The basic premise of offering your services to any company is that you are doing it to make a living. Maybe you do it for the love of the work? Generally, you will have chosen to go the independent contractor route in order to maximise your earnings. This post will discuss useful ways to maximise your earnings as an independent contractor.
Generally, a hiring manager will be weighing up applicants experiences and skills against other potential contractors in the running. If you have taken the time to develop your skills, you will more than likely stand out. Anyone can embellish their past role titles, but the proof is in the pudding. Ensure that you have completed development courses documented, a portfolio and a summary of any CPD points you’ve earned.
When the potential client has narrowed it down to two contractors, one of them being you, your proven skills and additional qualifications will speak for themselves. Not just because of what you have completed, but because of the demonstrable dedication to your chosen career path shining brightly through. Candidates with extra skills who have focused on regularly updating their knowledge can typically also command higher rates.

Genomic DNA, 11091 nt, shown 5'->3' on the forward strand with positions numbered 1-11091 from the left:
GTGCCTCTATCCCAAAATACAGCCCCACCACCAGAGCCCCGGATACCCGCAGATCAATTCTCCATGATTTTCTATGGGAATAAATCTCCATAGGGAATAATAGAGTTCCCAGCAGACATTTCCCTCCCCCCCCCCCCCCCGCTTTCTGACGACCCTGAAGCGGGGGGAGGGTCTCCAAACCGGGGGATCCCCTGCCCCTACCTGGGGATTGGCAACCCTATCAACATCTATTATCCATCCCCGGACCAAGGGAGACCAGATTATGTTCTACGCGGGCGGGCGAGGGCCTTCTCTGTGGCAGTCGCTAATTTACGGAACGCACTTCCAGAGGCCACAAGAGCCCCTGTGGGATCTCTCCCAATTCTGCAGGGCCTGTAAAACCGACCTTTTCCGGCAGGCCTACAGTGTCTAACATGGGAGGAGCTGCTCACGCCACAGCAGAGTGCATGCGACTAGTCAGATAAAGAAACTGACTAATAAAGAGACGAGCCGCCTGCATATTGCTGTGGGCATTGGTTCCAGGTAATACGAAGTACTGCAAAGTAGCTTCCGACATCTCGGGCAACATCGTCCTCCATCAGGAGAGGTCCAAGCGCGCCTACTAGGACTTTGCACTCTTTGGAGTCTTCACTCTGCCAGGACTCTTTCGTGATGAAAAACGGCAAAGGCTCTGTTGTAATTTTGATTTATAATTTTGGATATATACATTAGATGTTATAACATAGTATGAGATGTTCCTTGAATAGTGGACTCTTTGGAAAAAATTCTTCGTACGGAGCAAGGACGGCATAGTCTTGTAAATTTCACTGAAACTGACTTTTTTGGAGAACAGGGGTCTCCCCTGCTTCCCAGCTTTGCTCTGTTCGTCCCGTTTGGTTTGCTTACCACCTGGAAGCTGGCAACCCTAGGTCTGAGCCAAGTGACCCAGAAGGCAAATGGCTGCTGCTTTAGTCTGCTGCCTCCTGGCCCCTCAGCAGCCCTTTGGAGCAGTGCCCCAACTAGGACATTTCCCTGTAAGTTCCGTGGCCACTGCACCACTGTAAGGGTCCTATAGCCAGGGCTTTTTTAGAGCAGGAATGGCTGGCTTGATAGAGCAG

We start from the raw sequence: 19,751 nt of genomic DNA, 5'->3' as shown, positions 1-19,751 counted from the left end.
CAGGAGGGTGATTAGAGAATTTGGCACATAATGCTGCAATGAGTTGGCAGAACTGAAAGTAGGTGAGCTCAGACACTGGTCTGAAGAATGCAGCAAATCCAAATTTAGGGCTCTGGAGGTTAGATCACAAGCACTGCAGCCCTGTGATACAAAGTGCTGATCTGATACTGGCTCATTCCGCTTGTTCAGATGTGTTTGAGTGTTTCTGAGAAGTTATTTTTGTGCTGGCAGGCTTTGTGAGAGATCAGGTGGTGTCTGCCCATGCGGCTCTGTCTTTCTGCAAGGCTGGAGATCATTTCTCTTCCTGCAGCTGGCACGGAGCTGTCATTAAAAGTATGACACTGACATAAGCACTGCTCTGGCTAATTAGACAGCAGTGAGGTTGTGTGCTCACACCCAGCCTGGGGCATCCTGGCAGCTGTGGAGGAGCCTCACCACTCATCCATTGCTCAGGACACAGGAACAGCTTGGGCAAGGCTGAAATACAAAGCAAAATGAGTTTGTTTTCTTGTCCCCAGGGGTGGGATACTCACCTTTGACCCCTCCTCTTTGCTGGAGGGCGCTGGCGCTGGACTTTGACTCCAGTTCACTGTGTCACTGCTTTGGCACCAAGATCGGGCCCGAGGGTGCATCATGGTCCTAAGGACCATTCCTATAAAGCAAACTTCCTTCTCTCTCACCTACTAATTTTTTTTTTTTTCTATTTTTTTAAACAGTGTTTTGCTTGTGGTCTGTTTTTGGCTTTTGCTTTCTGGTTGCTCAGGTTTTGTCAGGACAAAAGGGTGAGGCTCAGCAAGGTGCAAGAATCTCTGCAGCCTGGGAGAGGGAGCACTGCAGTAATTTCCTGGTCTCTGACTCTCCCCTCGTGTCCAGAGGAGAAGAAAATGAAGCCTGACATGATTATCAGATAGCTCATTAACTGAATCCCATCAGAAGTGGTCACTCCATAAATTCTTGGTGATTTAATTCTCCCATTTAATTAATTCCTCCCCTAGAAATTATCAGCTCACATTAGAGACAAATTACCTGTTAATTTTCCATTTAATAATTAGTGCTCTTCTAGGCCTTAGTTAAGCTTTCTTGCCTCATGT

When meeting a new contracting lead, it’s advised to get in touch with them within a couple of days again. Stay fresh in their mind and cement that first meeting. Make a further positive impression by providing details on your skills and why you think you might be suitable for the role will stand you in good stead. Not only does it confirm your interest and put your name firmly on their radar, it shows initiative and determination. These are good traits for an independent contractor to have!
If you don’t hear back after you have reached out, don’t be afraid to follow up. It could very well be your next lucrative and long-term contract. Create a reminder note a few days after the first attempt to connect. This could be a calendar notification, a scheduled email to yourself, or open a task within Asana and set a specific due date. It doesn’t matter how you remind yourself, just ensure you follow up once or twice if you don’t hear back.